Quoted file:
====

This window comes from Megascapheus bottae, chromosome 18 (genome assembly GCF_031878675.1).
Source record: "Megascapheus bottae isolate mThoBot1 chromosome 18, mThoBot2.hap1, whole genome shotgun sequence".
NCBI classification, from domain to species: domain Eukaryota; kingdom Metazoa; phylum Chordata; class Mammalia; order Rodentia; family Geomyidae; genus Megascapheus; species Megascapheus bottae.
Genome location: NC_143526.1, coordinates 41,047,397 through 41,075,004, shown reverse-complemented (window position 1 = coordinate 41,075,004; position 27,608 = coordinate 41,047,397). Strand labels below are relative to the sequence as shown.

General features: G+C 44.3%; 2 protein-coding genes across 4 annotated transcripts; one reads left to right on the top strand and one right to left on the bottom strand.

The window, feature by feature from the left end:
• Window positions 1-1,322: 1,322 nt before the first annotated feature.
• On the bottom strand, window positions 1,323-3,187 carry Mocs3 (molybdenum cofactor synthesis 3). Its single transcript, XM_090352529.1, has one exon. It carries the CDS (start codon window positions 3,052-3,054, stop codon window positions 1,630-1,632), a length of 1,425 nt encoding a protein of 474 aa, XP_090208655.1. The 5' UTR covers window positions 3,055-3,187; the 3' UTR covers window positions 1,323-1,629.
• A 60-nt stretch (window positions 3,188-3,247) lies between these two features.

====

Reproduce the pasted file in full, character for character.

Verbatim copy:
This window comes from Megascapheus bottae, chromosome 18 (genome assembly GCF_031878675.1).
Source record: "Megascapheus bottae isolate mThoBot1 chromosome 18, mThoBot2.hap1, whole genome shotgun sequence".
NCBI classification, from domain to species: domain Eukaryota; kingdom Metazoa; phylum Chordata; class Mammalia; order Rodentia; family Geomyidae; genus Megascapheus; species Megascapheus bottae.
Genome location: NC_143526.1, coordinates 41,047,397 through 41,075,004, shown reverse-complemented (window position 1 = coordinate 41,075,004; position 27,608 = coordinate 41,047,397). Strand labels below are relative to the sequence as shown.

General features: G+C 44.3%; 2 protein-coding genes across 4 annotated transcripts; one reads left to right on the top strand and one right to left on the bottom strand.

The window, feature by feature from the left end:
• Window positions 1-1,322: 1,322 nt before the first annotated feature.
• On the bottom strand, window positions 1,323-3,187 carry Mocs3 (molybdenum cofactor synthesis 3). Its single transcript, XM_090352529.1, has one exon. It carries the CDS (start codon window positions 3,052-3,054, stop codon window positions 1,630-1,632), a length of 1,425 nt encoding a protein of 474 aa, XP_090208655.1. The 5' UTR covers window positions 3,055-3,187; the 3' UTR covers window positions 1,323-1,629.
• A 60-nt stretch (window positions 3,188-3,247) lies between these two features.